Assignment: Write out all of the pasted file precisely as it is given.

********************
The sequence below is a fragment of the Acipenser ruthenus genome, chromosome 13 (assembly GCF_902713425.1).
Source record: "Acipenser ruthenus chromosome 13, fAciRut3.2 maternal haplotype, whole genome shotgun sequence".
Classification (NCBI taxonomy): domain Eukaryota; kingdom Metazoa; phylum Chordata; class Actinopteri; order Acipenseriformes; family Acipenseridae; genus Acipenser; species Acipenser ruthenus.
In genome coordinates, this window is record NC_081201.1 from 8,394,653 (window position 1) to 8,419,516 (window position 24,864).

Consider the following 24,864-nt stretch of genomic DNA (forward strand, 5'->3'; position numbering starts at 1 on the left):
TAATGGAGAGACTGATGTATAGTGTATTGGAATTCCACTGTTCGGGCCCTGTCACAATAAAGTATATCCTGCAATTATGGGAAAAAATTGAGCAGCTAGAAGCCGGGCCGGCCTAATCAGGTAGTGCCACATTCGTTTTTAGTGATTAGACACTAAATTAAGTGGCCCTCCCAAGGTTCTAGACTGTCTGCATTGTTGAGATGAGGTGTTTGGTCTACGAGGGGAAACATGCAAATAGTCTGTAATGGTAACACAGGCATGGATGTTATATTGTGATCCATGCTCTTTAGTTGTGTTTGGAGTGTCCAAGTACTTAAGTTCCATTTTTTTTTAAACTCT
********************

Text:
The sequence below is a fragment of the Acipenser ruthenus genome, chromosome 13 (assembly GCF_902713425.1).
Source record: "Acipenser ruthenus chromosome 13, fAciRut3.2 maternal haplotype, whole genome shotgun sequence".
Classification (NCBI taxonomy): domain Eukaryota; kingdom Metazoa; phylum Chordata; class Actinopteri; order Acipenseriformes; family Acipenseridae; genus Acipenser; species Acipenser ruthenus.
In genome coordinates, this window is record NC_081201.1 from 8,394,653 (window position 1) to 8,419,516 (window position 24,864).

Consider the following 24,864-nt stretch of genomic DNA (forward strand, 5'->3'; position numbering starts at 1 on the left):
TAATGGAGAGACTGATGTATAGTGTATTGGAATTCCACTGTTCGGGCCCTGTCACAATAAAGTATATCCTGCAATTATGGGAAAAAATTGAGCAGCTAGAAGCCGGGCCGGCCTAATCAGGTAGTGCCACATTCGTTTTTAGTGATTAGACACTAAATTAAGTGGCCCTCCCAAGGTTCTAGACTGTCTGCATTGTTGAGATGAGGTGTTTGGTCTACGAGGGGAAACATGCAAATAGTCTGTAATGGTAACACAGGCATGGATGTTATATTGTGATCCATGCTCTTTAGTTGTGTTTGGAGTGTCCAAGTACTTAAGTTCCATTTTTTTTTAAACTCT